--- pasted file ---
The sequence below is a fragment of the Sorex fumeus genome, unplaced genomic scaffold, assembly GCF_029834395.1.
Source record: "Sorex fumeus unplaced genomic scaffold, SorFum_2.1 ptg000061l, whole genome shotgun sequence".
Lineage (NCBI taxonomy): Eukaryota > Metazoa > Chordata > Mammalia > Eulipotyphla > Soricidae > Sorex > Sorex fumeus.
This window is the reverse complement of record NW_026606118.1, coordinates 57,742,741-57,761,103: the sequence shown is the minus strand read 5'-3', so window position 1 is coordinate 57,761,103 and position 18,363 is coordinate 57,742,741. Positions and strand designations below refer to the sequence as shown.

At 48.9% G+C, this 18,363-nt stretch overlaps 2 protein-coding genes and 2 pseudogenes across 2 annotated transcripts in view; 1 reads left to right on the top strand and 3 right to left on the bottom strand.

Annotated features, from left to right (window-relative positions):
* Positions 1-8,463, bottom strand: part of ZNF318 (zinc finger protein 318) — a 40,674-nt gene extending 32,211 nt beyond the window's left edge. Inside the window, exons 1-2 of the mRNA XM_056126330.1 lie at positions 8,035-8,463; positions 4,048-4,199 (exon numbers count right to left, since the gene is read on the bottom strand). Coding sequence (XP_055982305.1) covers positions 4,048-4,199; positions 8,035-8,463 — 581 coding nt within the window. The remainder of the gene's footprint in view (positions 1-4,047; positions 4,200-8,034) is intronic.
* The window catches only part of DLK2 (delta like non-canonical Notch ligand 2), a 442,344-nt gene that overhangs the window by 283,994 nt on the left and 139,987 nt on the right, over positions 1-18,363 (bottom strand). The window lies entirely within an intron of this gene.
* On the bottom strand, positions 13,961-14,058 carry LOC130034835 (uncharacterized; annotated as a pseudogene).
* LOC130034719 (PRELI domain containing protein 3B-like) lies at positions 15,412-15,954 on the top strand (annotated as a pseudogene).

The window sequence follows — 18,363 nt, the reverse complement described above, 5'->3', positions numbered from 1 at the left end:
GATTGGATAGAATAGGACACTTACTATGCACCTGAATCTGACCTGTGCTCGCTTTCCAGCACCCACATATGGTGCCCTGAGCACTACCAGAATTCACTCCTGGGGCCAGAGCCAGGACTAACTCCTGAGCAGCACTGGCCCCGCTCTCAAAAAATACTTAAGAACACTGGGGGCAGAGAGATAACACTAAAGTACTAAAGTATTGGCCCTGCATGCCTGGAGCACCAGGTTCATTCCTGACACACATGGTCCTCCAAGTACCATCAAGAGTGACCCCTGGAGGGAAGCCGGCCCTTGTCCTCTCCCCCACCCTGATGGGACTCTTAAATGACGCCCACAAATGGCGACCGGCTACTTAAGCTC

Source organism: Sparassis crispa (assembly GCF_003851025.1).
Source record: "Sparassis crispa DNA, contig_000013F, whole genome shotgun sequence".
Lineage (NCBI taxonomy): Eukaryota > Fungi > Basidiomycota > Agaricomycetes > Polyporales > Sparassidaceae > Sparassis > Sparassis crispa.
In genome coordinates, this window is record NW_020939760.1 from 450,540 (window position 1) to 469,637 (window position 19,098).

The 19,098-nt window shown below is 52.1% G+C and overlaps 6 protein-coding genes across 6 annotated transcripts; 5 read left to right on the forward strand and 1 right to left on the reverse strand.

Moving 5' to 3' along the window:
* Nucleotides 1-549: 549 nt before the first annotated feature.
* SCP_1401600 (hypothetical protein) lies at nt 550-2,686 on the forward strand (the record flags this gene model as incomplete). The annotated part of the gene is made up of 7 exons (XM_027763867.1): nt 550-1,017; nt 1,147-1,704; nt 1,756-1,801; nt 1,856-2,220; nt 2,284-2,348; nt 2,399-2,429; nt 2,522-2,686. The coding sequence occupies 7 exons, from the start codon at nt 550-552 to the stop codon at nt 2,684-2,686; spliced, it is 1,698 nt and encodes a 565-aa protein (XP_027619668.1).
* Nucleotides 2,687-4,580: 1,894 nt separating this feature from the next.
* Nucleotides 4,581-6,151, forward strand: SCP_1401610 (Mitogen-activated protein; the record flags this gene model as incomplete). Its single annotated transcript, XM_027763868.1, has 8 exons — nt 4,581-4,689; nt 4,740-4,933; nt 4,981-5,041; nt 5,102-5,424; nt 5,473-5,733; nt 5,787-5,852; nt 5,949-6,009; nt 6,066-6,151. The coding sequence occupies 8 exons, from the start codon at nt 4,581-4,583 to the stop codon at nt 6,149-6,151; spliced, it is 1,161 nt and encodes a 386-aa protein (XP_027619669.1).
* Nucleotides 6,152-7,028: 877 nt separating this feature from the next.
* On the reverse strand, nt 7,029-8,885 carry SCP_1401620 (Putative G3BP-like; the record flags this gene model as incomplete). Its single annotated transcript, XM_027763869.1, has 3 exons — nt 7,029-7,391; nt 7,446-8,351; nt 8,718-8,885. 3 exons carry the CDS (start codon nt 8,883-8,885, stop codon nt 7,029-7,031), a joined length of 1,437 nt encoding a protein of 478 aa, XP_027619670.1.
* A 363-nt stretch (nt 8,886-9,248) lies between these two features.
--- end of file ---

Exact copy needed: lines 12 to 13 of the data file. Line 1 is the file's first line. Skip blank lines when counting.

GATTGGATAGAATAGGACACTTACTATGCACCTGAATCTGACCTGTGCTCGCTTTCCAGCACCCACATATGGTGCCCTGAGCACTACCAGAATTCACTCCTGGGGCCAGAGCCAGGACTAACTCCTGAGCAGCACTGGCCCCGCTCTCAAAAAATACTTAAGAACACTGGGGGCAGAGAGATAACACTAAAGTACTAAAGTATTGGCCCTGCATGCCTGGAGCACCAGGTTCATTCCTGACACACATGGTCCTCCAAGTACCATCAAGAGTGACCCCTGGAGGGAAGCCGGCCCTTGTCCTCTCCCCCACCCTGATGGGACTCTTAAATGACGCCCACAAATGGCGACCGGCTACTTAAGCTC

Source organism: Sparassis crispa (assembly GCF_003851025.1).